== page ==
GeoEye Expects Near-term Resolution on EnhancedView Cuts

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PARIS — Satellite Earth imagery provider GeoEye Inc. on Aug. 7 said it expects to complete negotiations with the U.S. National Geospatial-Intelligence Agency (NGA) within the next couple of weeks to determine the extent of cuts to GeoEye’s principal government contract.

The company also expects these negotiations to fix the conditions of NGA’s remaining $70 million in cost-share payments related to the GeoEye-2 satellite scheduled for launch in early 2013.

In a conference call with investors and an Aug. 7 filing with the U.S. Securities and Exchange Commission, GeoEye said its planned merger with competitor DigitalGlobe late this year or early in 2013 will not affect the company’s near-term talks with NGA or its progress toward the launch of Geoeye-2.

Herndon, Va.-based GeoEye and DigitalGlobe of Longmont, Colo., have proposed a merger that will create a single company operating a fleet of three high-resolution optical satellites instead of the four or five the companies would be operating separately.

DigitalGlobe has the upper hand in the merger mainly because NGA elected to cut GeoEye’s piece of a 10-year contract vehicle called EnhancedView, and not DigitalGlobe’s, as part of the 2013 budget submitted to Congress by the administration of U.S. President Barack Obama.

GeoEye Chief Executive Matt O’Connell said the company had tried to lobby Congress to restore EnhancedView to its originally planned funding levels for the 2013 budget year, which begins Oct. 1. Even as that effort was being mounted, NGA in late June told the company that its EnhancedView payments for the 12-month period beginning Sept. 1 likely would be cut, and perhaps cut dramatically.

That set in motion the talks that led the boards of directors of DigitalGlobe and GeoEye to agree to a merger, which still must win approval of the two companies’ shareholders and U.S. government regulatory agencies.

In the conference call, O’Connell conceded that the merger decision “has probably affected the appetite [in the U.S. Congress] for full restoration of funding” for EnhancedView. “But if funding is available, we do think NGA will exercise the option to renew for nine months.”

As described in NGA’s letters to GeoEye, the U.S. agency has proposed to renew EnhancedView for just three months starting in September, with a nine-month option to be exercised subject to the availability of funds.

Under this scenario, NGA would pay GeoEye a total of $39.75 million over the three months beginning Sept. 1, and an additional $119.25 million over the following nine months if funds are available.

Under the EnhancedView contract as originally foreseen, GeoEye would have received $12.5 million per month from NGA until GeoEye-2 got certified as fully operational around September 2013, at which point payments would rise to $27.8 million per month.

A second NGA letter proposed that $70 million in co-payments for GeoEye-2’s construction be attached to a new series of milestones that GeoEye has said pose no problem for the company. NGA already has paid $111.2 million in GeoEye-2 co-payments.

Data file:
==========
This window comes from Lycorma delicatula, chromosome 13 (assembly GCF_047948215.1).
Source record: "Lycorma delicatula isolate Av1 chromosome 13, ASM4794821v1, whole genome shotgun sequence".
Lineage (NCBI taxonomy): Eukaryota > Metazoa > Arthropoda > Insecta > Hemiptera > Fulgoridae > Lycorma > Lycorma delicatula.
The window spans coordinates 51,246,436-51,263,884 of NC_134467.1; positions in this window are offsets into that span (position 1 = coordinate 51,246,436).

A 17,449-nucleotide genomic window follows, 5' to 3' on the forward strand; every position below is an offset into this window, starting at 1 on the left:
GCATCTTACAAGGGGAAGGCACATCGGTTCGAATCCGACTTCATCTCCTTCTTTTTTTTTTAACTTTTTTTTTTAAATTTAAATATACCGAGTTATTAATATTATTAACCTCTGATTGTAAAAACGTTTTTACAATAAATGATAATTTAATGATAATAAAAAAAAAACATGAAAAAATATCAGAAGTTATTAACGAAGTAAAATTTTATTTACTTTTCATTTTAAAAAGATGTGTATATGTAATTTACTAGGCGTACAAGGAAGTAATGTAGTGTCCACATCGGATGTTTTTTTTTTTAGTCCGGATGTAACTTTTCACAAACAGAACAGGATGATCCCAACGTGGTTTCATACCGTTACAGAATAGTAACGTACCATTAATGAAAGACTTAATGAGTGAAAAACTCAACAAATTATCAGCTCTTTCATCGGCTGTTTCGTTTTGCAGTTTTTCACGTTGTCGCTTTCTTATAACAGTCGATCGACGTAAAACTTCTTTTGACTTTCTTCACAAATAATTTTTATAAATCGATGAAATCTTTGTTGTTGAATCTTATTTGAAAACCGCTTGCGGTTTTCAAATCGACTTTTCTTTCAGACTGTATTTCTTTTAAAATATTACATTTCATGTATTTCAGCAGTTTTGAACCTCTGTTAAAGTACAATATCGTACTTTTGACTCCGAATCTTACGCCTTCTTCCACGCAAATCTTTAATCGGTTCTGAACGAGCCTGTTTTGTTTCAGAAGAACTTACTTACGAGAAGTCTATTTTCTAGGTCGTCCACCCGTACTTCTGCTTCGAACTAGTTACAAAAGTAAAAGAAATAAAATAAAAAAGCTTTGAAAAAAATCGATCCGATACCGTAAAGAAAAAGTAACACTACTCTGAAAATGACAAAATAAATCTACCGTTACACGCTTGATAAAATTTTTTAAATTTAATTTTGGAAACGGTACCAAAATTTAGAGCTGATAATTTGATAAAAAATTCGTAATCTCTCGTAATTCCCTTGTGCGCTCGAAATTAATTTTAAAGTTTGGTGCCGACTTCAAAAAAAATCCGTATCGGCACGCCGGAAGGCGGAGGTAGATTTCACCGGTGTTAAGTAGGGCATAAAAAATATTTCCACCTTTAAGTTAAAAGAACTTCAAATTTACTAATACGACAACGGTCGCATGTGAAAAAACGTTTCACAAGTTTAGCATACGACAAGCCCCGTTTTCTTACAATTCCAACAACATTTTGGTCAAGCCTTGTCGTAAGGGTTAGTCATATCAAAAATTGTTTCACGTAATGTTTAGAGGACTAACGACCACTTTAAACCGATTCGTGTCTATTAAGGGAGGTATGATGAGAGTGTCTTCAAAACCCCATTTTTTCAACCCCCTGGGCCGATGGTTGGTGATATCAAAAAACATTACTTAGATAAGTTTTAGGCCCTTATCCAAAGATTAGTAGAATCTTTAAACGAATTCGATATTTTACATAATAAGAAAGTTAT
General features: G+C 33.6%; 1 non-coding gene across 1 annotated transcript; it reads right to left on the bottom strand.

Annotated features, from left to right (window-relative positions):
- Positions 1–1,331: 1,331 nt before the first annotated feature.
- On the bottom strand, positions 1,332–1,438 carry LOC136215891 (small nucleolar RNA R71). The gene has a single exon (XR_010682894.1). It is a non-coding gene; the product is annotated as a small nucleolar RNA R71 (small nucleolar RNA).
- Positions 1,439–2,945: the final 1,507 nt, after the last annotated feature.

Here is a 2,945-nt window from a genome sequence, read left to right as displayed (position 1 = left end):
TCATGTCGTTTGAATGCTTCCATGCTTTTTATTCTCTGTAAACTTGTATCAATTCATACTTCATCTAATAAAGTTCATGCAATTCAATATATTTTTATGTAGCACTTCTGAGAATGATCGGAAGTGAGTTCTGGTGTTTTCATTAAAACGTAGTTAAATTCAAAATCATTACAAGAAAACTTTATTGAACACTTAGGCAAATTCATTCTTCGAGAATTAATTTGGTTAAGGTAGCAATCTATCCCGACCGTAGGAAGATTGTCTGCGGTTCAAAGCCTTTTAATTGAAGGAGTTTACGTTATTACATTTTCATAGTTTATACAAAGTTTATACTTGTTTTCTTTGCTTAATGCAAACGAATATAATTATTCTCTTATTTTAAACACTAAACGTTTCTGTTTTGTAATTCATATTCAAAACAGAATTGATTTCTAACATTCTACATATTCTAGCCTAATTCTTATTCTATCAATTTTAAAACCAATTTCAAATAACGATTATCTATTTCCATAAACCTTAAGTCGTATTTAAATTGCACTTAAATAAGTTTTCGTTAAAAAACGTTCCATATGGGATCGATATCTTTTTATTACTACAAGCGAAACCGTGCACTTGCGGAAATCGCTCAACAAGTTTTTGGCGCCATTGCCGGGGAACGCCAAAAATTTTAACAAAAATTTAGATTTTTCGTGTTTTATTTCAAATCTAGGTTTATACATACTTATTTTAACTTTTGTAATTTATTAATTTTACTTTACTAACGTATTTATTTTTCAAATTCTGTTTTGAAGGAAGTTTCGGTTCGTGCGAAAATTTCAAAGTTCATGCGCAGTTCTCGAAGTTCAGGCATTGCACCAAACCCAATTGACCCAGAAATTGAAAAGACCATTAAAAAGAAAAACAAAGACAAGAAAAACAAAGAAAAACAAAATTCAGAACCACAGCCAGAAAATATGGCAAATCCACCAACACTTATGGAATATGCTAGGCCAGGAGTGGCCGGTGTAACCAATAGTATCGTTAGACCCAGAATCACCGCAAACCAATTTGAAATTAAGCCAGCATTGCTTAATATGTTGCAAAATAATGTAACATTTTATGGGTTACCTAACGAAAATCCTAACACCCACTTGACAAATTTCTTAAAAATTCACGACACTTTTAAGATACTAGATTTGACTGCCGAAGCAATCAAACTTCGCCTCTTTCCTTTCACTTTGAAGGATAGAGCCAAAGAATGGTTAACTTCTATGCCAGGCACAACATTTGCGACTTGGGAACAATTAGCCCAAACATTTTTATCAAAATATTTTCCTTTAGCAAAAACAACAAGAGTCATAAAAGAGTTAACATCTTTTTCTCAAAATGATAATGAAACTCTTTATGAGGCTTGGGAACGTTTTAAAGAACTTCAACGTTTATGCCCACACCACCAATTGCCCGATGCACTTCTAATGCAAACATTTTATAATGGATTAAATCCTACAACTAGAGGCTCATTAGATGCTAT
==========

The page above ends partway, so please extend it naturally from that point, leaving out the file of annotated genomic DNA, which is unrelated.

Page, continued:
GeoEye Chief Financial Officer Joseph F. Greeves said during the call that GeoEye-2, under construction by Lockheed Martin Space Systems of Sunnyvale, Calif., is still expected to cost between $820 million and $850 million including launch and insurance. Greeves said that as of June 30, the company had spent $718 million on GeoEye-2.

NGA had previously told GeoEye that the agency’s earlier indication that it would pay $337 million in GeoEye-2 costs was no longer viable, and that the $181.2 million already approved would probably be the final total.

O’Connell said it likely would be months before the final 2013 budget emerges from Congress. Before leaving Washington for a five-week summer recess, House and Senate leaders agreed to take up in September a temporary spending measure, called a Continuing Resolution, that would fund the U.S. government at 2012 levels through March. O’Connell said a six-month Continuing Resolution would have unknown consequences on the EnhancedView budget.

Also unclear are the effects of the EnhancedView budget’s evolution, and the progress of the DigitalGlobe-GeoEye merger, on the launch of GeoEye-2.

O’Connell said a go/no-go decision on the launch of GeoEye-2 would need to be made in the first three months of 2013. The two companies have said their merger should close by then, leaving the merged company with the option of keeping GeoEye-2 on the ground as a spare.

In the meantime, GeoEye is continuing to compete with DigitalGlobe, notably on NGA’s GeoInt Data Services business, a five-year contract vehicle for which GeoEye is bidding as part of a team of other contractors. A decision is expected in January, O’Connell said.

GeoEye’s contract with Google, an exclusive relationship that gives Google “all GeoEye-1 imagery in the Internet search engine space for the next several years,” will continue after the merger along with all other GeoEye contracts, O’Connell said.

For GeoEye-1, GeoEye has recently adopted an imagery-processing technology called Enhanced Line Rate, which increases by 20 percent the speed of imagery collection and distribution. The technology had already been foreseen for GeoEye-2.

For the three months ending June 30, the U.S. government accounted for 68.5 percent of GeoEye’s revenue of $88.4 million.

 

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